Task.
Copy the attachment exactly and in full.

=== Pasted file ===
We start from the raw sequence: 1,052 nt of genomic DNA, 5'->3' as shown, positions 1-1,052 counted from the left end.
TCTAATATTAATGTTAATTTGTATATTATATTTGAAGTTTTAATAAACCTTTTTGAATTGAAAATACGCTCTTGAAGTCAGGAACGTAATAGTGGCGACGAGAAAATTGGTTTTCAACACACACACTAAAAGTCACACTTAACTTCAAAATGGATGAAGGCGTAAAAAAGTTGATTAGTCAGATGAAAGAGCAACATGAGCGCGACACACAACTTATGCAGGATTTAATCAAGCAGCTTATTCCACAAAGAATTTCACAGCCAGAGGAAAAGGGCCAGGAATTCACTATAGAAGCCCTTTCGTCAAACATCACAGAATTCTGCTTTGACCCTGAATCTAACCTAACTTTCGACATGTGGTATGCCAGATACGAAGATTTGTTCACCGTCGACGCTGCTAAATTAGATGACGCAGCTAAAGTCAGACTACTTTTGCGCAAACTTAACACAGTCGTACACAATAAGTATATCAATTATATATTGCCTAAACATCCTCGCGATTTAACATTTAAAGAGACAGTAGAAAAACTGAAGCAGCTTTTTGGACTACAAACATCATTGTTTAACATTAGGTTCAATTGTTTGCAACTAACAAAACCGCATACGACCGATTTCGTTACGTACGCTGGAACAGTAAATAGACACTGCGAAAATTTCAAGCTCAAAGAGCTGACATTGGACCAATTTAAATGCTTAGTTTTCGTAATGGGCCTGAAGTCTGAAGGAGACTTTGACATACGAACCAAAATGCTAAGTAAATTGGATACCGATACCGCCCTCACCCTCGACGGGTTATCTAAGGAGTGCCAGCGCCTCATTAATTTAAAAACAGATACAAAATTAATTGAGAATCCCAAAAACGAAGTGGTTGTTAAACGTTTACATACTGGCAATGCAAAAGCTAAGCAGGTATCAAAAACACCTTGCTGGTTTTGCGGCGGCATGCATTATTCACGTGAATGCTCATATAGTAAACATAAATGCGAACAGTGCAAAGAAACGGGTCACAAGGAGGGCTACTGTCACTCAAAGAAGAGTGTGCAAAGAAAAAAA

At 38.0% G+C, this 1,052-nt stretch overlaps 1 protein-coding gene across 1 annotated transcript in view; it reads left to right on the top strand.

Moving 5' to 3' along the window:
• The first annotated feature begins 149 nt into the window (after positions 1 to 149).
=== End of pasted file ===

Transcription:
We start from the raw sequence: 1,052 nt of genomic DNA, 5'->3' as shown, positions 1-1,052 counted from the left end.
TCTAATATTAATGTTAATTTGTATATTATATTTGAAGTTTTAATAAACCTTTTTGAATTGAAAATACGCTCTTGAAGTCAGGAACGTAATAGTGGCGACGAGAAAATTGGTTTTCAACACACACACTAAAAGTCACACTTAACTTCAAAATGGATGAAGGCGTAAAAAAGTTGATTAGTCAGATGAAAGAGCAACATGAGCGCGACACACAACTTATGCAGGATTTAATCAAGCAGCTTATTCCACAAAGAATTTCACAGCCAGAGGAAAAGGGCCAGGAATTCACTATAGAAGCCCTTTCGTCAAACATCACAGAATTCTGCTTTGACCCTGAATCTAACCTAACTTTCGACATGTGGTATGCCAGATACGAAGATTTGTTCACCGTCGACGCTGCTAAATTAGATGACGCAGCTAAAGTCAGACTACTTTTGCGCAAACTTAACACAGTCGTACACAATAAGTATATCAATTATATATTGCCTAAACATCCTCGCGATTTAACATTTAAAGAGACAGTAGAAAAACTGAAGCAGCTTTTTGGACTACAAACATCATTGTTTAACATTAGGTTCAATTGTTTGCAACTAACAAAACCGCATACGACCGATTTCGTTACGTACGCTGGAACAGTAAATAGACACTGCGAAAATTTCAAGCTCAAAGAGCTGACATTGGACCAATTTAAATGCTTAGTTTTCGTAATGGGCCTGAAGTCTGAAGGAGACTTTGACATACGAACCAAAATGCTAAGTAAATTGGATACCGATACCGCCCTCACCCTCGACGGGTTATCTAAGGAGTGCCAGCGCCTCATTAATTTAAAAACAGATACAAAATTAATTGAGAATCCCAAAAACGAAGTGGTTGTTAAACGTTTACATACTGGCAATGCAAAAGCTAAGCAGGTATCAAAAACACCTTGCTGGTTTTGCGGCGGCATGCATTATTCACGTGAATGCTCATATAGTAAACATAAATGCGAACAGTGCAAAGAAACGGGTCACAAGGAGGGCTACTGTCACTCAAAGAAGAGTGTGCAAAGAAAAAAA

At 38.0% G+C, this 1,052-nt stretch overlaps 1 protein-coding gene across 1 annotated transcript in view; it reads left to right on the top strand.

Moving 5' to 3' along the window:
• The first annotated feature begins 149 nt into the window (after positions 1 to 149).